Networks can exhibit an abrupt transition in the form of a spontaneous self-organization of a sizable fraction of the population into a giant component of connected members. This behavior has been demonstrated in random graphs under suppressive rules that passively or actively attempt to delay the formation of the giant cluster. We show that suppressive rules are not a necessary condition for a sharp transition at the percolation threshold. Rather, a finite system with aggressive tendency to form a giant cluster may exhibit an instability at the percolation threshold that is relieved through an abrupt and discontinuous transition to the stable branch. We develop the theory for a class of equilibrated networks that produce this behavior and find that the discontinuous jump is especially pronounced in small networks but disappears when the size of the system is infinite.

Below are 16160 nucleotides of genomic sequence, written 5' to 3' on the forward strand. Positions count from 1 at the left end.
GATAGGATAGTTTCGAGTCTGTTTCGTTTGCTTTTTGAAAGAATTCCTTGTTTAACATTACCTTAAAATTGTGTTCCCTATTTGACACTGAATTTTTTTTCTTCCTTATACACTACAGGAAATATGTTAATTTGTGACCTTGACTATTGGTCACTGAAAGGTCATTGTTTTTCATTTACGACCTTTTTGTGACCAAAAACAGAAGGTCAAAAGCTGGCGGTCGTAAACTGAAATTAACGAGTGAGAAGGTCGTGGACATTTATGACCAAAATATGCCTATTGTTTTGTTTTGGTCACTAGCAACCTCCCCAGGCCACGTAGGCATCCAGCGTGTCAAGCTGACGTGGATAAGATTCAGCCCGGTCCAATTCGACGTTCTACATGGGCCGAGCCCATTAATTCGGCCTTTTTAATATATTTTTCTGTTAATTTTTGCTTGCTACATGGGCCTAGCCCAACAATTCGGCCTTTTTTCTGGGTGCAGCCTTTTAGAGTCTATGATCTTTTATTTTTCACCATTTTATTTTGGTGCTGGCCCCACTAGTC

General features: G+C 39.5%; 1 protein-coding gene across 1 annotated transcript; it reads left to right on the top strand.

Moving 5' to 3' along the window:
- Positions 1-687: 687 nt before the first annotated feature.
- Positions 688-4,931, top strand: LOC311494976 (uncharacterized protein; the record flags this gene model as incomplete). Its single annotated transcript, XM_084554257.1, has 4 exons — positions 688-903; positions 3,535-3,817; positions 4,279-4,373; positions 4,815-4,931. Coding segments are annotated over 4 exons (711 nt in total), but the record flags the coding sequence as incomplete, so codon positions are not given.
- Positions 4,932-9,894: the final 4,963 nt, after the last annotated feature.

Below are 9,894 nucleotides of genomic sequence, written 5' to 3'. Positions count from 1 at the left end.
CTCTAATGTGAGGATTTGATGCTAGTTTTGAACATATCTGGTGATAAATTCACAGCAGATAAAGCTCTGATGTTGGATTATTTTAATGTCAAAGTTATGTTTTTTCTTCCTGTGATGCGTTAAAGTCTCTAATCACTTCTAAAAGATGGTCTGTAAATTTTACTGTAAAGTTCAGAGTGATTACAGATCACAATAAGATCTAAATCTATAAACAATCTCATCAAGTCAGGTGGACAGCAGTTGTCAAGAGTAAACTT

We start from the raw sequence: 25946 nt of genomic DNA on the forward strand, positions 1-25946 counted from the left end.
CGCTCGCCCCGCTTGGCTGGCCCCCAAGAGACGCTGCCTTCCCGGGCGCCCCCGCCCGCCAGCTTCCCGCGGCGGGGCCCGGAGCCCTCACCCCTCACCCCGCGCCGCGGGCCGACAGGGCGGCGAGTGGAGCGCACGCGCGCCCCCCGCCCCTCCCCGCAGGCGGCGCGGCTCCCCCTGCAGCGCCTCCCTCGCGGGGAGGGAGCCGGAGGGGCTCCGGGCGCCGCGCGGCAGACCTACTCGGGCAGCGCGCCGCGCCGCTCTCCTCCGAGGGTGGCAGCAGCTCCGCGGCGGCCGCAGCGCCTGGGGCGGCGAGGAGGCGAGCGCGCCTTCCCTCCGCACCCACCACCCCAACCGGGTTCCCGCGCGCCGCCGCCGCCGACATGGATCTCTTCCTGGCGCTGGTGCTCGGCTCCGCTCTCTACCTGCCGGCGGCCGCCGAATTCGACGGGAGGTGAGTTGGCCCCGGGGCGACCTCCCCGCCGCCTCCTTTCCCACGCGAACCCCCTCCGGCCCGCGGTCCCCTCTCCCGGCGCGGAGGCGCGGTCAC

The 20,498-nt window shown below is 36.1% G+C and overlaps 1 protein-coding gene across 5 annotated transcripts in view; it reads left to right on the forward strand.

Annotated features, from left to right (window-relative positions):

|Original language||English (US)|
|Journal||Physical Review E - Statistical, Nonlinear, and Soft Matter Physics|
|State||Published - May 5 2015|
All Science Journal Classification (ASJC) codes
- Statistical and Nonlinear Physics
- Statistics and Probability
- Condensed Matter Physics